Beat 4 ounces of treble refined sugar in a marble mortar, & sift it through a hair seive, then put it in a silver or brass ladle (silver makes the colour better) set it over a chafing dish of charcoal that is burnt clear, and set it on a table, and turn a tin cover or china bowl upside down on the same table, and when your sugar is melted it will be of a gold colour then take your ladle off the fire and begin to spin it, take a knife & begin to spin by taking up as much of the syrrup as the point of it will hold, and a fine thread will come from the point which you must draw as quick as possible backwards & forwards, and also round the mould as long as it will spin from the knife be very carefull not to drop the syrup on the web, if you do it will spoil it, then dip your knife into the syrup again and take up more, and so keep spinning ‘till your sugar is done, or your web is thick enough, be sure you do not let the knife touch the lump on the plate that is not melted, it will make it brittle & not spin at all. If your sugar is spent before your web is gone put fresh sugar on a clean plate & do not spin from the same plate again, if you do not want the web to cover the custard immediately set the web on a deep pewter plate or dish & cover it with a tin cover & lay a cloth over it, to prevent the air from getting to it, & set it before the fire; it requires to be left warm or it will fall abroad.



Catching up with catchup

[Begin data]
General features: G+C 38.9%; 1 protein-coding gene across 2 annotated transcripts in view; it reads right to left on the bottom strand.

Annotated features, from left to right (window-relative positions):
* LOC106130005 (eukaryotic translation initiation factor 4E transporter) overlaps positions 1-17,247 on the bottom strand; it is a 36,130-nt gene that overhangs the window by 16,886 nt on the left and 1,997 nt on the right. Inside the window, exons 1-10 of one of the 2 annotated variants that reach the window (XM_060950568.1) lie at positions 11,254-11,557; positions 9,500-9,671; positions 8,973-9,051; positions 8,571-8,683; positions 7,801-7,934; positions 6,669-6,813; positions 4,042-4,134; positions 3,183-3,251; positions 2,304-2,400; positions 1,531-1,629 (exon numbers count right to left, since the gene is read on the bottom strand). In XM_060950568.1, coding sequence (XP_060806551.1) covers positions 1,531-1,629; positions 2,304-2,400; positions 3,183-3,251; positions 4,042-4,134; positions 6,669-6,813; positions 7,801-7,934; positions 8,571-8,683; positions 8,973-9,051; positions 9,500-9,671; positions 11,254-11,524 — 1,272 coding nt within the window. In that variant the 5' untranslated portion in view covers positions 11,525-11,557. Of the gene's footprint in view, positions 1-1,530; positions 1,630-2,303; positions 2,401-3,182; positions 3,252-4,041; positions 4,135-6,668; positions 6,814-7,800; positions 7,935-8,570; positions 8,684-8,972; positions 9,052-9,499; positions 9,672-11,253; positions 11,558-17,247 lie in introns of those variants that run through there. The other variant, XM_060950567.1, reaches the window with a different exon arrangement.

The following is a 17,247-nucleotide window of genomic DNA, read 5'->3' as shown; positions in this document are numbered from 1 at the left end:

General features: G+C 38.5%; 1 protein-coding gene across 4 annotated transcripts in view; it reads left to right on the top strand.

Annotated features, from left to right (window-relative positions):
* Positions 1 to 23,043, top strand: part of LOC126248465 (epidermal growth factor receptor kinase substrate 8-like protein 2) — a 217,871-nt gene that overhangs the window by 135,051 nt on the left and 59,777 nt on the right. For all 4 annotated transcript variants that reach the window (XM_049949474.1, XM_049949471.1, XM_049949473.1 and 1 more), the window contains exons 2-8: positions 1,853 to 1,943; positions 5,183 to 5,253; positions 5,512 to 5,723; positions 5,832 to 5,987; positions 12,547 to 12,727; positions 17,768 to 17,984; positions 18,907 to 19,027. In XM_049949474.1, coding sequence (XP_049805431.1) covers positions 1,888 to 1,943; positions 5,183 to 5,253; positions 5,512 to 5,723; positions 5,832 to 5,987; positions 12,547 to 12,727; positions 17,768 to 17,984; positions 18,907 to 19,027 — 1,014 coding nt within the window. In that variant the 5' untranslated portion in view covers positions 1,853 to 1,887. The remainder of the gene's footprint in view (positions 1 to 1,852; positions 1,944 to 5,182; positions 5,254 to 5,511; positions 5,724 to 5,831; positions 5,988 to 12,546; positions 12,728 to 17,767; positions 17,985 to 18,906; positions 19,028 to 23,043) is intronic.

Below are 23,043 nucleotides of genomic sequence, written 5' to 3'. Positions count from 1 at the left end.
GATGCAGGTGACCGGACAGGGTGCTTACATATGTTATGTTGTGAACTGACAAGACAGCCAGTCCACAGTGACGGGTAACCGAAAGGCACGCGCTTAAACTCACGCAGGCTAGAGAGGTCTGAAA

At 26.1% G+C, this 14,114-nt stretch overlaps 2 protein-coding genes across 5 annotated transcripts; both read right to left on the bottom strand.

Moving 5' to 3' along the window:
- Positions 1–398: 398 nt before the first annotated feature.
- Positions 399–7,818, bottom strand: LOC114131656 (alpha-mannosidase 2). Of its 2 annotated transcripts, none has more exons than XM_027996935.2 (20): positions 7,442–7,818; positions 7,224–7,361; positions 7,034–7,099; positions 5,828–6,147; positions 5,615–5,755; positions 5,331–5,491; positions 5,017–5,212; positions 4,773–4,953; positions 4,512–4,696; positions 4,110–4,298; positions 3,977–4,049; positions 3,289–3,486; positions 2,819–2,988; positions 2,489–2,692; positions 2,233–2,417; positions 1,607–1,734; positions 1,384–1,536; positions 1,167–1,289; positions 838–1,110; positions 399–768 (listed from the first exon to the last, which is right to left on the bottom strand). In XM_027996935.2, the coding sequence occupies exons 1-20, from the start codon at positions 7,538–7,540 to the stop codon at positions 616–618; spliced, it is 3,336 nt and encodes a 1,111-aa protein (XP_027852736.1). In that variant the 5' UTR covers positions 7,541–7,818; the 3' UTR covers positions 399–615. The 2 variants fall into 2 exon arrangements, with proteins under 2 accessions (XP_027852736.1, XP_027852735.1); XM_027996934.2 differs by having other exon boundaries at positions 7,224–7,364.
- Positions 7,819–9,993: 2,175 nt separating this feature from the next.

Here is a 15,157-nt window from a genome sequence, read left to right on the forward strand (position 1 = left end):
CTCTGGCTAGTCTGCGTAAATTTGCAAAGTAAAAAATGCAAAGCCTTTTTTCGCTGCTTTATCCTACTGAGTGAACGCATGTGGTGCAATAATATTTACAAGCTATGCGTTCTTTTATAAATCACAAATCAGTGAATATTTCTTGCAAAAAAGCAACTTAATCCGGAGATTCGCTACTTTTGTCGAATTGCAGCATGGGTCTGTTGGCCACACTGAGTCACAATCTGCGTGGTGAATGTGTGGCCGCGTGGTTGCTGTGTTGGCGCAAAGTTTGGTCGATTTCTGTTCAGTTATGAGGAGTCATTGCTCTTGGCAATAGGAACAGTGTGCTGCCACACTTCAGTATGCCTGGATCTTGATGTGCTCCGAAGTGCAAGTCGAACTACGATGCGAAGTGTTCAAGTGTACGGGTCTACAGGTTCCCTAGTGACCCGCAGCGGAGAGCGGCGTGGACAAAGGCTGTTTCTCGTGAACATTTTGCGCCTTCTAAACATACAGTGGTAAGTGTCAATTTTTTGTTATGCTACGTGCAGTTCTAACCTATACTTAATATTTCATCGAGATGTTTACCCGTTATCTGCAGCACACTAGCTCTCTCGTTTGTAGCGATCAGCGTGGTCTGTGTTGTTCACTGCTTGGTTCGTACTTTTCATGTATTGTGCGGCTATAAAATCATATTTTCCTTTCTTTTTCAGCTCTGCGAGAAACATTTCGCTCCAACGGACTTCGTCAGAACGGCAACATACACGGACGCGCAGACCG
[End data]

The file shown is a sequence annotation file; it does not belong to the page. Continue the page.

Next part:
Masterchef’s foray into cockle ketchup reminded me of a number of recipes for varieties of this condiment in manuscript recipe books. I haven’t actually seen one using cockles, but I can offer this one with oysters (although rather extravagant at today’s prices):

Take one hundred of oysters the largest you can get, with all their liquor, ½ pd of anchovies, three pints of white wine, 1 lemon sliced, with half the peel, let this boil half an hour, & then strain it thro’ muslin, add of cloves & mace ¼ of an ounce of each & one sliced nutmeg, boil it ¼ of an hour & then add two ounces of shallots, when cold bottle it, with the spice & shallots. (F76/A/33, Dunne family of Gatley Park, Herefordshire Record Office, 18th century)

Or you might want to try walnuts – only half a hundred this time:

Take walnuts when fit for pickling, beat them to a pulp & squeeze the juice. Let it stand to settle one day, then pour off the clear & to every pint of juice put a pound of anchovies, & an ounce of sharlots. Sett it over the fire till all the anchovies are dissolved, then strain it off & to a quart put a quarter of an ounce of mace ditto of cloves, ditto of Jamaica pepper; & half a pint of white wine vinegar. Boil all these together a quarter of an hour, & when cold bottle it, putting the spice into your bottles as equal as you can. A very small quantity will do in any hash. For fish sauce it must be quite clear; it will keep good two years.

N.B. Half an hundred of walnuts will make a quart of juice if properly beaten & prest. (D1928/Z2, Gloucestershire Archives, 18th century)

The first known printed recipe was in Eliza Smith’s Compleat Housewife, first published in 1727:


There are more mushrooms in this variety from the Heppington Receipts (MS 7999, © Wellcome Collection, 18th-19th century):


And finally, tomato ketchup – or rather, tomata catchup. Also known as love apples, tomatoes were thought to be poisonous so weren’t used in cooking until the 19th century, but this has since become the best-known flavour of ketchup, courtesy of HJ Heinz (whose recipe is, of course, a trade secret):

Take the tomatas when quite ripe, mash them with salt & let them stand two days, strain & press them hard thro’ a cloth. Set them on the fire & take the scum off as it rises. Then add some cloves, mace, nutmeg, ginger & whole peppers with 3 or 4 cloves of garlic. Boil 20 minutes – let it stand till cold then bottle it. (D3549/37/1/5 Gloucestershire Archives, Sebright/Fenwick family, early 19th century)

That one looks pretty straightforward, so I may just have to try it!